“Just because you eat with tortilla all the time, it doesn’t mean they do. Let’s go sit down before you drop your food, Dad.”

Herasmo took a seat after Lupe fit into the chair across from him again. Both her knees knocked on the table once more. The waitress approached with their drinks.

“Lupita, tell them to get you like five tortillas,” Herasmo whispered.

“They don’t have those here, Dad,” she whispered back. “If you want one so bad, why don’t you ask yourself?”

“I’m embarrassed, mija.”

“Fine. I’ll ask,” she conceded.

“Frijoles (beans) too, mija,” he requested.

“I know they don’t have those. We saw their entire buffet.”

“They could have more in the back,” he said.

“Can you stop?”

“It’s just a question, Lupita.”

“Here are your drinks. Can I do anything for you two for right now?” asked the waitress.

“My daughter has a question,” said Herasmo.

Lupe shot daggers to her father. Finally she swallowed her pride and asked, “Do you have any beans and tortilla in the back?”

Herasmo waited for the response with wide eyes. 

“Sorry, but we don’t have that here. That Mexican place, El Corredor, downtown is a good spot for that, but we don’t carry any,” replied the waitress. Herasmo was devastated. He looked onto his mound of food. All that food, but nothing to eat it with.

The waitress walked away. Surely she was on her way to tell her coworkers about Lupe’s request and laugh in the kitchen.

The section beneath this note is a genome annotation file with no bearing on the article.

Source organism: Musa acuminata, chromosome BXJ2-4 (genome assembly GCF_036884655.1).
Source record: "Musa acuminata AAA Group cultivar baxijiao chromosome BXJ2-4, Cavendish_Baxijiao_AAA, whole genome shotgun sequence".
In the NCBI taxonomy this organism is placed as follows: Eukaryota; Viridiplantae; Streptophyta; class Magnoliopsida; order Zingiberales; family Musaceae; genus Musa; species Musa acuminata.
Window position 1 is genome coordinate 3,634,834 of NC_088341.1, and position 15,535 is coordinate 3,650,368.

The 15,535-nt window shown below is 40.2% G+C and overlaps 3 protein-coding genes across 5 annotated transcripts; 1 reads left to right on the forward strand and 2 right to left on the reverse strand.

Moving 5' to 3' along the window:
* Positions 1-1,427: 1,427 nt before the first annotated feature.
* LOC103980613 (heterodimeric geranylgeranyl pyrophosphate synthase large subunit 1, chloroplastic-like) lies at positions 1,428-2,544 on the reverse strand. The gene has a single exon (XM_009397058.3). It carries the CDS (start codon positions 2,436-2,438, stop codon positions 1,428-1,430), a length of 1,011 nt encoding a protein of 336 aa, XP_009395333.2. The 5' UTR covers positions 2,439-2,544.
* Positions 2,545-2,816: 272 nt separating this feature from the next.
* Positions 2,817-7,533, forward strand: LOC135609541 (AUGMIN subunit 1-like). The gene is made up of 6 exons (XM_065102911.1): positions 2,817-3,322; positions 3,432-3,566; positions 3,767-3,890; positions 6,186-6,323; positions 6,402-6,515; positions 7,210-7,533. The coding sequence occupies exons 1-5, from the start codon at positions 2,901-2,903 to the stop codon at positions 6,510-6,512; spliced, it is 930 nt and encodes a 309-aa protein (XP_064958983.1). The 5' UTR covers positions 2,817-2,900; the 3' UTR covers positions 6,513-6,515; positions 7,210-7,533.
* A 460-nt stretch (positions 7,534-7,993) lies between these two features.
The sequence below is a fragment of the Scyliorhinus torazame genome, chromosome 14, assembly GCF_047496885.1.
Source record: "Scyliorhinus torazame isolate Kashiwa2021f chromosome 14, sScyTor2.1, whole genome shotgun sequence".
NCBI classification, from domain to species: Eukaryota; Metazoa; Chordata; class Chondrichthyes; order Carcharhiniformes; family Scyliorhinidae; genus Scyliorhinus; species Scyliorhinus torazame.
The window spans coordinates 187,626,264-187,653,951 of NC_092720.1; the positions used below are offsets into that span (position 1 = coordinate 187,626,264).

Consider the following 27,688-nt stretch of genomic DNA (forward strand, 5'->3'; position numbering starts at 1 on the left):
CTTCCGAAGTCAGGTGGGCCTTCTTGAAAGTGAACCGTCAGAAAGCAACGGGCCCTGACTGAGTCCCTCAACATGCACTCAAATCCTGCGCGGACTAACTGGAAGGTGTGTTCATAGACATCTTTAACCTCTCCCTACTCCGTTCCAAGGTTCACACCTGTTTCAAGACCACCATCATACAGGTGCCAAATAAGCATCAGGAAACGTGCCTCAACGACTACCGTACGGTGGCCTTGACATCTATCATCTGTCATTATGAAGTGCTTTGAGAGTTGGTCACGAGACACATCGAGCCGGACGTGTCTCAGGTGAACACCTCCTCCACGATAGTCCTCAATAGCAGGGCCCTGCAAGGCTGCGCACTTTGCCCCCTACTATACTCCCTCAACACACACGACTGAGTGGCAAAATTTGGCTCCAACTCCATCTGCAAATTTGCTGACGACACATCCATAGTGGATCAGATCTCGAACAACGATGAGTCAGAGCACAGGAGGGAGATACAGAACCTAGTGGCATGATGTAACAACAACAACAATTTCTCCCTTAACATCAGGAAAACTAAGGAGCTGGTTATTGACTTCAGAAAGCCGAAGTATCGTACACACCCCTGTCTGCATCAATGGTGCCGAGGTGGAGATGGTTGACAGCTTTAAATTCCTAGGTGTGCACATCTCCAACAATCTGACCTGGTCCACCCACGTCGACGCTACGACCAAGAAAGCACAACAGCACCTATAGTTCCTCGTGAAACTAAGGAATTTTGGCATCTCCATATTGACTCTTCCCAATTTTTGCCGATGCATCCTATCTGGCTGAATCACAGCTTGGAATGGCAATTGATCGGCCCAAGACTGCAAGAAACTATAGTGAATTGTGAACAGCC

Herasmo took a bite of his food with his fork in defeat. He horked down the rice and noodles with passion. “Wow, Lupe. You were right! This stuff is so good!” Herasmo noted Lupe hadn’t touched her plate. In fact, there wasn’t much on there to eat in the first place. Half a scoop of rice and a few coconut shrimp. “Mija, eat all you can as they say.”

“Yeah, I’ll eat,” she replied. 

“I know you eat like a bird, Lupita, but at some point it’s going to be dangerous to not eat.”

“I eat. I guess you don’t see me eat, Dad.”

“Oh I know how much you eat for sure. We eat at the same table, mija.”

The two made eye contact and stared at each other for a moment.

“I’ve talked to your mom about it,” Herasmo said.

“You what!” Lupe yelled.

“Tranquila,” Herasmo said.



“What did you say!”


“I’m too too.”

“Like a ballerina?”

“I’m too much everything, Dad.” Lupe banged her knees against the table. “You see?”

“You’re too tall?” asked Herasmo.

“Too tall, too loud, too long, too boney, too TOO! I do not need to be too big too.”

Herasmo patted the top of his head. “And I’m too bald here.” He patted his gut. “I’ve had too much of your mom’s cooking. I drink too much coffee in the morning, have too much to do some days, and my cousin says I smile too much. You have to be happy with who you are, Lupe.”

Lupe played with her rice. “Yeah, but it’s not the same for you. You already have my mom to love you.”

“Yes, but your mom loves me because of the things I am too much. Not for what I am not. Why are you concerned about the things you don’t have, when you have so much of everything else, mija?”

“I just don’t see it like that, dad.”

“It’s always better to have too much of something than to grieve because you don’t have enough. I’d say I’d want a boy for you, Lupita, that loves you for all that you have to offer instead of what you can barely give.”

“Sure, dad. I’ll love him with my nose and my height and my bones and my hair and my waist and my weirdness and my round eyes and my feet and my voice and my chubby cheeks and my long fingers and my everything else that I won’t mention because we’ll be here forever.”

“How else would you love? Without the handfuls of everything you have to offer?”

The meal was excellent.